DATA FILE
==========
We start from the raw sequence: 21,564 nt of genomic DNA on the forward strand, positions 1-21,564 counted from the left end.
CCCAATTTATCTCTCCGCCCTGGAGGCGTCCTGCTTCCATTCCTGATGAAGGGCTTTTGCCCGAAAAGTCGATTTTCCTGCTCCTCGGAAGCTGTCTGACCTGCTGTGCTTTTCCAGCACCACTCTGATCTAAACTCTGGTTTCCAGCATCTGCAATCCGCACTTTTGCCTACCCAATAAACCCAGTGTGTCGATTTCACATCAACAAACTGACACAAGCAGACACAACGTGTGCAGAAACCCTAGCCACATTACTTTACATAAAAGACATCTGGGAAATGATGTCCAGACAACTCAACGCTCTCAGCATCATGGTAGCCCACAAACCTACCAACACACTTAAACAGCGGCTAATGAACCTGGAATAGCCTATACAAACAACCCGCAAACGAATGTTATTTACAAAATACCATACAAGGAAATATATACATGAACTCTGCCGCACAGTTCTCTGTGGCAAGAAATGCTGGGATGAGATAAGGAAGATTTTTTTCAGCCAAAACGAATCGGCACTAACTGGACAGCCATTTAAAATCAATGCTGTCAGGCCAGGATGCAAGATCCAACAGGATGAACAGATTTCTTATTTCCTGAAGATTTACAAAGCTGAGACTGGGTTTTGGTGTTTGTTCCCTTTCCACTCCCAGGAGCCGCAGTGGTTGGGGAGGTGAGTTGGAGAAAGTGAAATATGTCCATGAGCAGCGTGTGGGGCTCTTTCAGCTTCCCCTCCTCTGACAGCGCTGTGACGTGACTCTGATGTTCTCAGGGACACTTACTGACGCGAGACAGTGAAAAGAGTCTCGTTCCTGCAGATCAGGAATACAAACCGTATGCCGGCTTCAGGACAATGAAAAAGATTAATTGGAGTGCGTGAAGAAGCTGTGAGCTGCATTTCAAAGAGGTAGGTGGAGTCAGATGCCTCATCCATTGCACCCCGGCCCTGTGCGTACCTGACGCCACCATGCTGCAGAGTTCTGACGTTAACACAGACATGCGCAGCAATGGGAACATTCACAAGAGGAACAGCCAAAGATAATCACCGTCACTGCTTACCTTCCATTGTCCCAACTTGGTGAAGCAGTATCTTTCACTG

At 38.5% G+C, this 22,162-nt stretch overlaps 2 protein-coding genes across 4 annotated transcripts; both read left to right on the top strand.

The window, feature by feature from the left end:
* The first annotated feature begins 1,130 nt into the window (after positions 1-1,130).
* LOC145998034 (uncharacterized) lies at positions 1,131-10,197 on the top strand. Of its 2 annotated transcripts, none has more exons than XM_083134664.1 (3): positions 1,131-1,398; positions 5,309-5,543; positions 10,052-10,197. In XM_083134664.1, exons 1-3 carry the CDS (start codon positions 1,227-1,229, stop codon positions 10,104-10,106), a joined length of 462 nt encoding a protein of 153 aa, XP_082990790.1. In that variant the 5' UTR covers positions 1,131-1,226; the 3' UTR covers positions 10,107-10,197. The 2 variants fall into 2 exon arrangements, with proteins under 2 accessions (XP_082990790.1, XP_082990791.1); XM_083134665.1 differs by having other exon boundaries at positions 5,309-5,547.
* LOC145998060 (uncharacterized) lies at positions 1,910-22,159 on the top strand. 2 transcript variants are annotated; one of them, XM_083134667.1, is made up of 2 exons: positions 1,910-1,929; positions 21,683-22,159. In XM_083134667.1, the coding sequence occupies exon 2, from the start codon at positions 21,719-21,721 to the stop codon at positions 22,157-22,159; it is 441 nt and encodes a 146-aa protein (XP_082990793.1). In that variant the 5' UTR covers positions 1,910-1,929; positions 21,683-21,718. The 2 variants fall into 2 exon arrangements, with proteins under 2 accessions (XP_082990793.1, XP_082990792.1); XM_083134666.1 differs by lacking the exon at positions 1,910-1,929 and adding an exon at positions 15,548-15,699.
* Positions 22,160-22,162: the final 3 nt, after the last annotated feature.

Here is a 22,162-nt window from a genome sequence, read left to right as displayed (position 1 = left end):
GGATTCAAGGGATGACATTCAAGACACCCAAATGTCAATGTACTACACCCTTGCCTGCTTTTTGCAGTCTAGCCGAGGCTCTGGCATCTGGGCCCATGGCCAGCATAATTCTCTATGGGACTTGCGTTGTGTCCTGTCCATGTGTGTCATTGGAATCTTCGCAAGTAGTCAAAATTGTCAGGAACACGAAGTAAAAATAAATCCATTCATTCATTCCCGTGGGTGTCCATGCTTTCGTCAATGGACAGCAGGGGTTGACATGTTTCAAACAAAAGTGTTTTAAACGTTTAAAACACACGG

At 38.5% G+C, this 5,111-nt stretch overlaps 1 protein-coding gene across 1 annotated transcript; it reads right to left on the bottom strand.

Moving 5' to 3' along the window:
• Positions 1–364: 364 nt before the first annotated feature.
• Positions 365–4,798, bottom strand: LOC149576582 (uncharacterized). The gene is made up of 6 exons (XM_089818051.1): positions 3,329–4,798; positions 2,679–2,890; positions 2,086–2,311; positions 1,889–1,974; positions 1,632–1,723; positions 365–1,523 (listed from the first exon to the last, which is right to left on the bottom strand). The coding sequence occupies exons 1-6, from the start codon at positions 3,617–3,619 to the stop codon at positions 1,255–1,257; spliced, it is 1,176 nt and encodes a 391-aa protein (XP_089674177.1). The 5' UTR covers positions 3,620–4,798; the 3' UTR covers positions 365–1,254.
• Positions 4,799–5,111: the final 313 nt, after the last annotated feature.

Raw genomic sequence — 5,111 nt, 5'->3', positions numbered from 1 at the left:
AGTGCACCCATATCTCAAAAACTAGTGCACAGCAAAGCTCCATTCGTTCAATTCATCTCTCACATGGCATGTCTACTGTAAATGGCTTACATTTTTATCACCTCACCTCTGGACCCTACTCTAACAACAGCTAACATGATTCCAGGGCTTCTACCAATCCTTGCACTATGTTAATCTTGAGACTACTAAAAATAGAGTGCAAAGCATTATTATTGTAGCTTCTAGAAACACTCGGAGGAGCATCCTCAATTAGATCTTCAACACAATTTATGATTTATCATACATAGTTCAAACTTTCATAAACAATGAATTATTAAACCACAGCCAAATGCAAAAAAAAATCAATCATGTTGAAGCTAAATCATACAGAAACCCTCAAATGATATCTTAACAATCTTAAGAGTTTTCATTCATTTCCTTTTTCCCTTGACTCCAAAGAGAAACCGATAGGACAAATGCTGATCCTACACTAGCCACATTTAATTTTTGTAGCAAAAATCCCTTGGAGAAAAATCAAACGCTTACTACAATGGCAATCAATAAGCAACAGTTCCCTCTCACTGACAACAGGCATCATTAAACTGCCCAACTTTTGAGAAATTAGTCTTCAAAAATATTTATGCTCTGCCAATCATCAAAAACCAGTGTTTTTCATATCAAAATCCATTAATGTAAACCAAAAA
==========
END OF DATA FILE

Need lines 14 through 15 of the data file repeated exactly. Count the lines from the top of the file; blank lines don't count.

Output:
• Positions 365–4,798, bottom strand: LOC149576582 (uncharacterized). The gene is made up of 6 exons (XM_089818051.1): positions 3,329–4,798; positions 2,679–2,890; positions 2,086–2,311; positions 1,889–1,974; positions 1,632–1,723; positions 365–1,523 (listed from the first exon to the last, which is right to left on the bottom strand). The coding sequence occupies exons 1-6, from the start codon at positions 3,617–3,619 to the stop codon at positions 1,255–1,257; spliced, it is 1,176 nt and encodes a 391-aa protein (XP_089674177.1). The 5' UTR covers positions 3,620–4,798; the 3' UTR covers positions 365–1,254.
• Positions 4,799–5,111: the final 313 nt, after the last annotated feature.